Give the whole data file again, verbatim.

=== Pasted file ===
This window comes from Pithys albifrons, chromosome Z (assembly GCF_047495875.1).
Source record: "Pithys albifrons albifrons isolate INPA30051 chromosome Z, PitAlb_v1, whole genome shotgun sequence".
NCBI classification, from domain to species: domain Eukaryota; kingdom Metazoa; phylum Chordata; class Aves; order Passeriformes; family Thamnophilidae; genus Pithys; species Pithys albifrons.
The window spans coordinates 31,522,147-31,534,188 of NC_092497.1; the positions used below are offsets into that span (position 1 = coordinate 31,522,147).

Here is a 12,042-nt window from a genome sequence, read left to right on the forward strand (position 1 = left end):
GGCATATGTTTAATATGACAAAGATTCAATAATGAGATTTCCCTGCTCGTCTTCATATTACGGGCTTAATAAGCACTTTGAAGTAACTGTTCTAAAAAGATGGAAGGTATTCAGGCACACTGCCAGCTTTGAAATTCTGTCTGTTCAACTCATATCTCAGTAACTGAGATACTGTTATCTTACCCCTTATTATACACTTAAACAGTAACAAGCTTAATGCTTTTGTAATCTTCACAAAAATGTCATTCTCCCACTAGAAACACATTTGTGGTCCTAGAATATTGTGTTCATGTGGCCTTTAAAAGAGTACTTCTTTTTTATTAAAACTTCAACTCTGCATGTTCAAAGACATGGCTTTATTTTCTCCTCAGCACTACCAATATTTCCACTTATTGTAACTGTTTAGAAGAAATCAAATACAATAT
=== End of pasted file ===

This window comes from Pithys albifrons, chromosome Z (assembly GCF_047495875.1).
Source record: "Pithys albifrons albifrons isolate INPA30051 chromosome Z, PitAlb_v1, whole genome shotgun sequence".
NCBI classification, from domain to species: domain Eukaryota; kingdom Metazoa; phylum Chordata; class Aves; order Passeriformes; family Thamnophilidae; genus Pithys; species Pithys albifrons.
The window spans coordinates 31,522,147-31,534,188 of NC_092497.1; the positions used below are offsets into that span (position 1 = coordinate 31,522,147).

Here is a 12,042-nt window from a genome sequence, read left to right on the forward strand (position 1 = left end):
GGCATATGTTTAATATGACAAAGATTCAATAATGAGATTTCCCTGCTCGTCTTCATATTACGGGCTTAATAAGCACTTTGAAGTAACTGTTCTAAAAAGATGGAAGGTATTCAGGCACACTGCCAGCTTTGAAATTCTGTCTGTTCAACTCATATCTCAGTAACTGAGATACTGTTATCTTACCCCTTATTATACACTTAAACAGTAACAAGCTTAATGCTTTTGTAATCTTCACAAAAATGTCATTCTCCCACTAGAAACACATTTGTGGTCCTAGAATATTGTGTTCATGTGGCCTTTAAAAGAGTACTTCTTTTTTATTAAAACTTCAACTCTGCATGTTCAAAGACATGGCTTTATTTTCTCCTCAGCACTACCAATATTTCCACTTATTGTAACTGTTTAGAAGAAATCAAATACAATAT